Oracle will deliver a transformation plan to all of its partners and re-launch aspects of its partner program, the software giant announced the changes yesterday on its FY20 Global Partner Kickoff webinar.
Julie Tung, the company’s vice president for Alliances & Channels Programs and Business Operations told the event that the transformation plan will outline a partner’s current competency and offer a “personalised plan to enhance” partners’ capabilities.
She added that the “Oracle partner network transformation” was designed after consultation with partners of all sizes and at variable levels of cloud adoption and maturity. The new program will emphasise mutual investment – by Oracle in partner skills, by partners in certifications.
There will also be a new tool that makes it easier for customers to find relevant Oracle partners.
Partners were also told that salescentral.oracle.com has been populated with more content to help them sell. Much of the documentation there is now the same material Oracle’s own sales people use. Recent additions include video demos, video sales pitches, conversation-starters, value-statements, and objection-handling guides.
There’s more to come, separate to the partner program transformation.
Partners were also pounded with messaging and data about how attaining Oracle certifications translates into bigger deals and deeper engagements.
Alexa and Optane
The 90-minute webinar also featured plenty of other news.
Clay Magouyrk, senior vice president at Oracle Cloud Infrastructure, said the company is “coming out with a radical new marketplace offering” that will make it easier to integrate third-party products with the Oracle cloud.
Steve Miranda, executive vice president for Oracle Applications Product Development said that Oracle applications will “expose in new UI paradigms, be they Slack, SMS, Facebook Messenger, Siri, Alexa and Google Home.”
Andrew Mendelsohn, executive vice president for database server technologies, revealed that Oracle is very keen on Intel’s non-volatile memory technology, saying that he expects it to “completely disrupt the storage industry and the data management industry”. Oracle, he said, “will be doing some major investments going forward to leverage that technology.” He didn’t say if that would be in the cloud or on-premises.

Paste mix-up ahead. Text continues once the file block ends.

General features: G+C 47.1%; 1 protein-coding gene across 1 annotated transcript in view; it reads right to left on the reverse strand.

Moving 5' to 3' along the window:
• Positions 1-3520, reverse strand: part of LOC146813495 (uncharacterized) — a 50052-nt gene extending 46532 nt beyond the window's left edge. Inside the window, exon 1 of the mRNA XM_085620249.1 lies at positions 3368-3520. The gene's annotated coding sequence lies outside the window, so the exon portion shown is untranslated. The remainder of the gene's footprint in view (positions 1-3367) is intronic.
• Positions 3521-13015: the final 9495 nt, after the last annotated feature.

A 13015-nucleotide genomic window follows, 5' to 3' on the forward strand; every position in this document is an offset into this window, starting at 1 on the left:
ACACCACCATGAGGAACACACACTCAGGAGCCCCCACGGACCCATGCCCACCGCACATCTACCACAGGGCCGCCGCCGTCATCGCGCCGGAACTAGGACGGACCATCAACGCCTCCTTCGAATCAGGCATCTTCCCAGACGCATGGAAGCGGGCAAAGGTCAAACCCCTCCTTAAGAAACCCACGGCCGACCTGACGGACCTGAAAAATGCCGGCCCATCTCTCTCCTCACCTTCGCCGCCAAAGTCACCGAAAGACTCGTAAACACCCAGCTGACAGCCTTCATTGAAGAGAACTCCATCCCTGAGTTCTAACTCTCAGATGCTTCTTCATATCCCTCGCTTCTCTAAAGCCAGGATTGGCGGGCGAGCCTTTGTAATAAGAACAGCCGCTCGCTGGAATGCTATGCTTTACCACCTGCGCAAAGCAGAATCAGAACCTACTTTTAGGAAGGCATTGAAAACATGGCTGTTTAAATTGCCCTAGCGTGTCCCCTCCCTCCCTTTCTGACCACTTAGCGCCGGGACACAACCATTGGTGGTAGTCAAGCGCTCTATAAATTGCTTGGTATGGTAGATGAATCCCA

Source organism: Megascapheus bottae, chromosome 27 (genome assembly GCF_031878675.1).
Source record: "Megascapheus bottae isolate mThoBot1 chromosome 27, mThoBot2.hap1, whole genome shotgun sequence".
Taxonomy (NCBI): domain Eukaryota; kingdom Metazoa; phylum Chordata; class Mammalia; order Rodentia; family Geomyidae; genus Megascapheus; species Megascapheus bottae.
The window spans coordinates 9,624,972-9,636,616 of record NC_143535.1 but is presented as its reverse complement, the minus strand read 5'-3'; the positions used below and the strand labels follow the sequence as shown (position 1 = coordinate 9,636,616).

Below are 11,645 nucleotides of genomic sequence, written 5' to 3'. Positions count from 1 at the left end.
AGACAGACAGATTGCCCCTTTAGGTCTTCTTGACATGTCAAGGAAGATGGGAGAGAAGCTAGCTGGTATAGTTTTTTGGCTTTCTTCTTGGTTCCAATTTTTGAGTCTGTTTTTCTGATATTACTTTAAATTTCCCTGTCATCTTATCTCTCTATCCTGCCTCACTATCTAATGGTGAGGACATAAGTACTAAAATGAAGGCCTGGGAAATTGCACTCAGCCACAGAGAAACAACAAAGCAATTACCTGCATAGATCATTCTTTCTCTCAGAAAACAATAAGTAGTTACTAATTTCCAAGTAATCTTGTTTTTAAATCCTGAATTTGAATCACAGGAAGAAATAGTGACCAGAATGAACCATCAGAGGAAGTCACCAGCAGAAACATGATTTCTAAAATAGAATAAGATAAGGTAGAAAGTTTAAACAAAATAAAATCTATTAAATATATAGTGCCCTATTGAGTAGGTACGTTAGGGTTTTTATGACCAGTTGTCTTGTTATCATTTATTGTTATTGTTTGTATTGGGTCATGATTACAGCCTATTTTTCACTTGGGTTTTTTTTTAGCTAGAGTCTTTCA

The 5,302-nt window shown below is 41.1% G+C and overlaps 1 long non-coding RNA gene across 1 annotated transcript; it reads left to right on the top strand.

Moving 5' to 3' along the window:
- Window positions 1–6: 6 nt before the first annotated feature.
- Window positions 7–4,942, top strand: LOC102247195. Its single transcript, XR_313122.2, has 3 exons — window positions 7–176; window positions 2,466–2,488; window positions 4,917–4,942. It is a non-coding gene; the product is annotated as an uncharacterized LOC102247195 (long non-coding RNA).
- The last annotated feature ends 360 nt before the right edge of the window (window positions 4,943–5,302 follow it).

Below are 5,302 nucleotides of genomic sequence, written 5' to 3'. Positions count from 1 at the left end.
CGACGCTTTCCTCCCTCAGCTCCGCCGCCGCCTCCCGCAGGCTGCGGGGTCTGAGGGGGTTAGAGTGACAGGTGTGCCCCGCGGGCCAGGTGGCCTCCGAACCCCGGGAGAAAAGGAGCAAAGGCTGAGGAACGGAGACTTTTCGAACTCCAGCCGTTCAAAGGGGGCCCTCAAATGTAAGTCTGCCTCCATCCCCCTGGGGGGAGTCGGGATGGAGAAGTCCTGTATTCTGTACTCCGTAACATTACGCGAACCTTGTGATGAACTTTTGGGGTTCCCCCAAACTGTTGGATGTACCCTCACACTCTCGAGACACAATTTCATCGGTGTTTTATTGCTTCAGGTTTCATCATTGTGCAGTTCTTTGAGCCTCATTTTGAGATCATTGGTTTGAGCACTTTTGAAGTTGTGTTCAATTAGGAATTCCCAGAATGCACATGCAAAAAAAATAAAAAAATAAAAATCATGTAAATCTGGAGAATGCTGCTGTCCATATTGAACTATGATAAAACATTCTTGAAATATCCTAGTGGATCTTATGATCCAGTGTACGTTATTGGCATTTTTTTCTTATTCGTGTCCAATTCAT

To some extent, Oracle doesn’t care: the webinar saw speakers proclaim that Oracle’s on-prem exadata boxes have recently achieved record sales thanks to customers apparently recognising them as the best possible hardware for running Oracle databases.
Brian Hamel, senior vice president for converged infrastructure sales, therefore called on the company’s channel to “stay balanced, capture growth on-premises and invest with us and capture the momentum from the cloud.”
No mixed messages
If Hamel’s remarks seem a little at odds with Tung’s tease of cloudwards-nudging in Oracle’s channel program, know that the rest of the event hammered home very consistent messages about Oracle’s cloud being the only one that has one data model for all apps and services. That makes the Oracle Cloud easier for customers, the speakers emphasised, because it means they need one database for all apps rather than special-purpose software.
And because Oracle’s cloud database is its autonomous database, the messaging went, customers have will spend less time on administration and more time on innovation. Which Oracle will enable with quarterly updates to applications.
Partners were told this means they, too, can put themselves in a position to innovate with their customers. And they were advised that customers want innovation with a particular outcome in mind, rather than open-ended projects.
Speakers also suggested that the big Oracle cloud opportunity for partners is migration of Oracle-based apps into the cloud – apparently that work is already 80 percent of cloud sales from partners and a real sweet spot. Working with Oracle Integration Cloud was advanced as the next-most attractive opportunity for partners, with “competitive win-backs” in third place.
And if partners commit to Oracle cloud, they were told they’ll make more than they will as partners of rival clouds.
Not that Oracle conceded its cloud is in any way inferior to its rivals: speakers proclaimed it the most secure, extolled its suitability for any workload and praised its performance.
Execs on the webinar were also very keen to point out that Oracle has sold a lot of cloud lately and has references to prove it.
Partners were essentially told that the Big Red cloud is ready for liftoff, and if they clamber aboard they’ll be in for quite a ride.
CRN will of course report on Oracle’s channel transformation once details emerge at OpenWorld. Or maybe before: Oracle said it will post early looks at some of its planned changes to www.oracle.com/partners/preview. CRN lacks a login to that partners-only site. But perhaps a kind reader will let us know what they see there?